Knowing about magnetism can help explain some of the bizarre behaviours of natural phenomena – we can compensate for an expected magnetic force – and we can put this power to use for developing technology. Similarly, knowing about the power of the archetypes can help us to understand ourselves and to compensate for a strong archetypal force (emotional reaction) rather than blindly denying these powers even as they have us in their grip. In fact, their denial leads to a perceived increase in their power.

But because these powers come from inside us, they are not quite so apparently settled or predictable as natural outside-world powers. That is not to say they are flighty and entirely unpredictable – the archetypal forces all come from the same basic blueprint in different individuals; they are patterns of the species – but the particular formation of the archetypes is differently realised in each separate person because each of us has had slightly different childhood conditioning patterns and deviations to the basic blueprint of the physical body (rather like how we all have noses but they are not all exactly the same nose). For example, our sense of smell is affected by the shape of our nose at birth, and what happens to our nose as we grow up – if our nose is sliced off due to an unfortunate accident for instance. Both these qualities affect the structuring patterns of our archetypal powers – (1) our capacity at birth and (2) how this capacity has been repressed, moderately developed or fully developed by our personal histories.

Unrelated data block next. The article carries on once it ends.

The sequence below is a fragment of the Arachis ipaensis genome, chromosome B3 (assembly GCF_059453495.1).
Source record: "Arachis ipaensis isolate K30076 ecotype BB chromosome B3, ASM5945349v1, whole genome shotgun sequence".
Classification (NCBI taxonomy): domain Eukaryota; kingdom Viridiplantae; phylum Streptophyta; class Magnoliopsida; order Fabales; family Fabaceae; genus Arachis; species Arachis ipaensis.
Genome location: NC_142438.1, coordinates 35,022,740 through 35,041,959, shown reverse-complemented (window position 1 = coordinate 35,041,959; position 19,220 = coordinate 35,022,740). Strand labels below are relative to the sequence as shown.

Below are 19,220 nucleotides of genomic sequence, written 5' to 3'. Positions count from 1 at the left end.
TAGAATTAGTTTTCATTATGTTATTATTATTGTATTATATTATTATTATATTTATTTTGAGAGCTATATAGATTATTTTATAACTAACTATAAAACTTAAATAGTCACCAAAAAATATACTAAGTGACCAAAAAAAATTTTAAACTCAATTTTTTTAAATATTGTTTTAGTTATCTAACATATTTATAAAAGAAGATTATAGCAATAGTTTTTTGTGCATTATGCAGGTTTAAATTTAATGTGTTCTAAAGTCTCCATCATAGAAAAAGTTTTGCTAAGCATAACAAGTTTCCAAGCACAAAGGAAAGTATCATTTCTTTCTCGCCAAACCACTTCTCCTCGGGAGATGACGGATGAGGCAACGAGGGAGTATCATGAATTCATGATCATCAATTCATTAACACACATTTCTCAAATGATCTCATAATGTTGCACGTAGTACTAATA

Jung proposes there are certain set types of archetypes that we are all likely to have – such as a mother archetype and a father archetype. Conditioning tells us we are all likely to have a mother and a father (even if through accidents of history we may not know them) and an emotional (archetypal) reaction to these figures. This is not to say that our bodies ‘know’ what our mother or father look like – in fact, it is impossible to have a set picture of any archetype – only that the archetypal powers tend to gather around, latch onto and structure themselves through the apparent image of a mother and father form.